The first came from Jim:
In my extensive experience I have observed the following in Chinese restaurants:
1. They have about a million different menu items necessitating storing all the necessary ingredients. This means there are too many items to move to clean effectively on a regular basis.
2. They cook with a lot of grease and oil. The hot woks cause grease and oil to stain walls, ceilings, clog hood systems and ducts. Grease attracts cockroaches and other vermin.
3. Often there is a language barrier making communication very difficult between the inspector and kitchen staff.
4. For whatever reasons, operators of Chinese restaurants resist changing their methods even when it is explained to them that Health Codes require such changes to prevent foodborne illness. You get them to correct a significant violation such as thawing 60 chickens overnight in galvanized tubs on the floor of the restaurant, leave and come back six months later on the normal inspection schedule and they are thawing 60 chickens in galvanized tubs on the floor again.
Inspecting Chinese restaurants is not easy. Before going in the inspector often gets butterflies in his/her stomach and has to brace himself. You find yourself liking the operators, but at the same time wanting to burn down their restaurant.
Well, you asked.
20 years experience as a Health Inspector
The second response came from Susan:
Have you ever been to China? Although I've never thought about the question you posed, I can easily extrapolate the answer.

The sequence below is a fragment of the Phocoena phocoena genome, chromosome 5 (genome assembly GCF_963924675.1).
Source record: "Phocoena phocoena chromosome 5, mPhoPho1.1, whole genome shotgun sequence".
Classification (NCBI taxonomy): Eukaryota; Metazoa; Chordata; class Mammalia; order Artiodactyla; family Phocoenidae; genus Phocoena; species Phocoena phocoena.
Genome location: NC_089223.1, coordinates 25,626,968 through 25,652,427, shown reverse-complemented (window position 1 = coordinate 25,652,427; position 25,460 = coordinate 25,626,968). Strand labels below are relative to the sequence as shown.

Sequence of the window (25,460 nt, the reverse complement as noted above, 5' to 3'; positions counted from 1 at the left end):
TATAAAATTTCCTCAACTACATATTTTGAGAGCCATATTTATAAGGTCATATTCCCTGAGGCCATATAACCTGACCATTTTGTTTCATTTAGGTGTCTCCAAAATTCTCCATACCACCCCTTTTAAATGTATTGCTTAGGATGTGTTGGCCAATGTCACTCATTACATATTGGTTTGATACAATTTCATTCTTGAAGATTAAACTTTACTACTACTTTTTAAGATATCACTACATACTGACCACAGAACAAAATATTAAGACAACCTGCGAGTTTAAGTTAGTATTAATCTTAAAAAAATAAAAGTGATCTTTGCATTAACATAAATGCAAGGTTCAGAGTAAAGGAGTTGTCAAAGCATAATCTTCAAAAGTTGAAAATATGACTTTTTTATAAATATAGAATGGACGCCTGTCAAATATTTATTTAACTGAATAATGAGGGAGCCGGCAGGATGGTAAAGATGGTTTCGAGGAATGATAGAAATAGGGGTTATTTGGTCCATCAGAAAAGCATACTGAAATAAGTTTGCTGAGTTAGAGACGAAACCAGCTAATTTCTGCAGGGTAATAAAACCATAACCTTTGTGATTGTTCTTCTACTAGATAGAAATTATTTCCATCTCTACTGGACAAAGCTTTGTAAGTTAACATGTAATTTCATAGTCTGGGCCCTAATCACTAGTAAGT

I once visited a restaurant outside of Canton (Guangzhou), China that dated back to the early 1900's. It had clearly been a gem in its heyday. Although the gardens & statuary were well maintained, the once flowing water-ways were dry. It was still known for exceptional cuisine...
It was hot that September. I was seated at a table just outside the unisex bathroom, which was really just a hole in the floor. I'm sure it hadn't been cleaned in a very long time, and it stunk. Flies? Lots, and not just in the bathroom. They were all over the place. The tablecloth had been used for several days. Yes, I ate, or the host would have been offended. No, I didn't get sick.
I'm sure that in the restaurants of China that now cater to the tourist dollar are now fairly clean, but not to American standards. China is a country where people shop for food daily because refrigeration is not widespread in homes.
I traveled around the world as a poor student, eating at roadside noodle stands in Malaysia, sharing finger-fulls of couscous with a local in Morocco, and the food of a villager in a wattle & daub (mud) hut in Senegal. Curiously, the only place I became ill was at a beautifully clean upscale hotel in Kenya where they were serving a proper English buffet.
Why are Chinese restaurants notoriously dirty? Cooking is a messy job when it's done right, & this methodology has worked for a very long time for a billion of the earths' people. Old habits die hard.
Interesting! Thanks to both of you for your opinions.